Digital risks linked to social networks
The advent of social networks has profoundly changed the way we communicate. Omnipresent in our personal and professional lives, they unfortunately do not escape the malevolence of hackers. According to a recent study, more than 4 out of 10 French people have already been hacked during their lifetime.
From a cybersecurity perspective, the risks associated with the use of social networks are essentially the following:
Blackmail or fraud. Misleading summons, video blackmail, lottery scam, fake job offer… Hackers compete with ideas to try to trick you.
The infection of your device. A simple click on a link is enough to infiltrate a virus into your smartphone or into a company computer.
Cyberbullying. Victims are inundated with shocking and violent messages.
The hacking of social networks by hackers: instructions for use
Several social networks have already been hacked on a large scale: let us mention Facebook in 2019, LinkedIn in 2021. Email address, telephone number, name: this is the information of more than 700 million users who have been sold on the web. In both cases, the hackers exploited application security flaws.
On a smaller scale, you can be the victim of a cybercriminal who will use well-established techniques:
Phishing (or phishing). You receive a message from someone who claims to know you, or even from a friend or an administration. You will be asked to click on a link, then enter personal information: login, password or bank details. To make the process even more credible, hackers use information that you have published yourself, such as your place of work or the city where you live.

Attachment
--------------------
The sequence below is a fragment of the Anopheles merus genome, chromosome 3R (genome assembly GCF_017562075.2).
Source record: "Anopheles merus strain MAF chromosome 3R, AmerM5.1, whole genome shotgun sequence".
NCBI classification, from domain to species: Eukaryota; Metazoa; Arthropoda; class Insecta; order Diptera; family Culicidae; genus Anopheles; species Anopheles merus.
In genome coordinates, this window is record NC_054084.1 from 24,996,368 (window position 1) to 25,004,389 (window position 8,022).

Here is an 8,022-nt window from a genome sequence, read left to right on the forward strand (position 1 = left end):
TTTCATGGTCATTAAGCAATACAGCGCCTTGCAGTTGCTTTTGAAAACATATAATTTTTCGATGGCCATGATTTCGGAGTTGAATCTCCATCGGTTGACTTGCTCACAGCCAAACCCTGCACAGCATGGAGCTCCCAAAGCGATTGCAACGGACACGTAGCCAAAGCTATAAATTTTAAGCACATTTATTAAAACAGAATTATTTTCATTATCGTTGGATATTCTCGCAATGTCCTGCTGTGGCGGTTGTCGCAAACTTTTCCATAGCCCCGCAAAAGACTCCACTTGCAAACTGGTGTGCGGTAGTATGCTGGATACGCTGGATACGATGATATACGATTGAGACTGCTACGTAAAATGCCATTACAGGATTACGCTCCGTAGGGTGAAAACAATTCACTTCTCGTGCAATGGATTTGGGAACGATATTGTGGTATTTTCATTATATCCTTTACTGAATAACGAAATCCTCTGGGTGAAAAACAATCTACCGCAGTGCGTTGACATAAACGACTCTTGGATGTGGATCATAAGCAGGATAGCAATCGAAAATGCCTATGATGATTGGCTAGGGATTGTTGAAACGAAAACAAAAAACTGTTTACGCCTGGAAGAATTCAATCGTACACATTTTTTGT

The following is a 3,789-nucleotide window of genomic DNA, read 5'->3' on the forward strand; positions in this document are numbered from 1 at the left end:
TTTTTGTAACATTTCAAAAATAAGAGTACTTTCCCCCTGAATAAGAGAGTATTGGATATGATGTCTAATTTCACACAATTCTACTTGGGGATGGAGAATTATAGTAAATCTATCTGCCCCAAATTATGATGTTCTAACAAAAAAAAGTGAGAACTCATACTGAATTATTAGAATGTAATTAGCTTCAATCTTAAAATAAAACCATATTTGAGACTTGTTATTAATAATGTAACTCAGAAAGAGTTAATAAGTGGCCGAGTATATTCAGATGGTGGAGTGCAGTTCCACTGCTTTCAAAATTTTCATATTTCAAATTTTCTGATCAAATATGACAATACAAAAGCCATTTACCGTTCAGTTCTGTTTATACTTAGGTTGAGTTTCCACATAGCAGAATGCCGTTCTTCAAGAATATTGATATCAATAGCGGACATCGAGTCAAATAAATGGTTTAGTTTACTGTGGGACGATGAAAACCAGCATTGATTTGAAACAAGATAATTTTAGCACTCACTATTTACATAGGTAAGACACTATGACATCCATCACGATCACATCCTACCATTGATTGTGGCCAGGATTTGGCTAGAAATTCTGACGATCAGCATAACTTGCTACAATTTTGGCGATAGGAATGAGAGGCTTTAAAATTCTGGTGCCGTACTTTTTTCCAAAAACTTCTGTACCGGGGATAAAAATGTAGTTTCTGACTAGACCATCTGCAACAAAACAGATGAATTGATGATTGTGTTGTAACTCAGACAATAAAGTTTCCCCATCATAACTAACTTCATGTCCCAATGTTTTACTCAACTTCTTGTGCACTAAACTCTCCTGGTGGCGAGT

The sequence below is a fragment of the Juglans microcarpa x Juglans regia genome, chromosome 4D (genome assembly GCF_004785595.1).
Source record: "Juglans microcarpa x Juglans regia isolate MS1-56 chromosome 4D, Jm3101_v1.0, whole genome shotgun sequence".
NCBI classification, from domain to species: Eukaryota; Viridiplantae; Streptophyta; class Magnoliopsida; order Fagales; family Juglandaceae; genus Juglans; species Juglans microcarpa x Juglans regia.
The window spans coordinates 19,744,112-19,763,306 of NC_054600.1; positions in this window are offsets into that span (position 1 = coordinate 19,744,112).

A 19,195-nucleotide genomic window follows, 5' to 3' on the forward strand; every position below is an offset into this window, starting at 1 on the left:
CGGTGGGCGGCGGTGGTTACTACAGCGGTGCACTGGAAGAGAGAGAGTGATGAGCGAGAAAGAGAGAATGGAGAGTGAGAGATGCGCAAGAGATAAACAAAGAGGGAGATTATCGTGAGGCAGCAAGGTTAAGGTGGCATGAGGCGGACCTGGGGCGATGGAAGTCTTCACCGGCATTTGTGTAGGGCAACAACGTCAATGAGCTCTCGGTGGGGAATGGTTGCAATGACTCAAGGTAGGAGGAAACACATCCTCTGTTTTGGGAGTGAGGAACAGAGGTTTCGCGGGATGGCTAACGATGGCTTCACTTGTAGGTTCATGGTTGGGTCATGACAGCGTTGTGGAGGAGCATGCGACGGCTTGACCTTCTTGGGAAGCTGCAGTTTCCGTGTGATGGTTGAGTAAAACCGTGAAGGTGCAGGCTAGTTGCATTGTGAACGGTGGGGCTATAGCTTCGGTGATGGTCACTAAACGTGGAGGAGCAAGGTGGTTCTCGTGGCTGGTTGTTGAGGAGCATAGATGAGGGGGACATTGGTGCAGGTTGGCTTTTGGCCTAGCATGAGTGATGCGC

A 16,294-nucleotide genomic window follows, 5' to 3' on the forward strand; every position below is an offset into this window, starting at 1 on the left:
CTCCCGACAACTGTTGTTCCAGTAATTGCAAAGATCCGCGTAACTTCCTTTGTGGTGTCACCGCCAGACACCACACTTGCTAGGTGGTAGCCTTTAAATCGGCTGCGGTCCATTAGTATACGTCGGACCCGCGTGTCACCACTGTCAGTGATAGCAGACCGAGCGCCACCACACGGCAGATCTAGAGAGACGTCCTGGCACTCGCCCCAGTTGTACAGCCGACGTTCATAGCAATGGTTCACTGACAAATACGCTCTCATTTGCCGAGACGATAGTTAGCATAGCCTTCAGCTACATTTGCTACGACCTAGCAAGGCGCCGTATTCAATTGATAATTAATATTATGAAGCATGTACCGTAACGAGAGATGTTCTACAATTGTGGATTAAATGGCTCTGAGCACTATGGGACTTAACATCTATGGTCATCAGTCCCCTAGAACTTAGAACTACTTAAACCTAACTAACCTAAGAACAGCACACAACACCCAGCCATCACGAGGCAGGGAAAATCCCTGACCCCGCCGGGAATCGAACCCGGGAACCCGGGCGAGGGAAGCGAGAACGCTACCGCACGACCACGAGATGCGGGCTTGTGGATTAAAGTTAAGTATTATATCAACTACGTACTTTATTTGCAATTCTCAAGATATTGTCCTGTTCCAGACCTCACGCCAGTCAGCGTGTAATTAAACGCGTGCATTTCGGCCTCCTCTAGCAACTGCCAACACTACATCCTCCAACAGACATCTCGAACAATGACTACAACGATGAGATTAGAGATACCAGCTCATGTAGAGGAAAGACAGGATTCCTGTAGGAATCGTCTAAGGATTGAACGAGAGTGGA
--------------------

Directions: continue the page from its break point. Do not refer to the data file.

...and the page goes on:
Malware infection. The virus spreads through your device: it can steal your personal information or render your equipment unusable.
Cybersecurity and secure social networks: 6 tips to limit the risks
If this sector interests you, why not acquire skills in cybersecurity? In the immediate future, adopting the following practices will allow you to secure your data.
1. Reinforce your authentication
Choose strong, different passwords for each site. Activate multi-factor authentication as soon as it is offered to you.
2. Check social network privacy settings
Control these settings to know who has access to what and restrict them if necessary. Do this regularly, as they may change without warning.
3. Filter your contacts
Hackers can manipulate your contacts’ account without their knowledge. Be careful :
verify the identity of someone who asks you for money;
beware of a contact who offers you an unexpected gain, a “good deal” too good to be true.
4. Review third-party apps
Many apps interact with your profile and require permissions. Download them from the official app stores and have good control over what they want access to. If you no longer use them, uninstall them.
5. Limit the use of public WiFi
A public WiFi network can easily be tricked by a hacker. To limit the risk of theft of identifiers, avoid providing them on a network or equipment that is not yours. If you do, remember to log out of your account right after.
6. Post with Common Sense
Limit the dissemination of overly personal or sensitive information that could be used against you.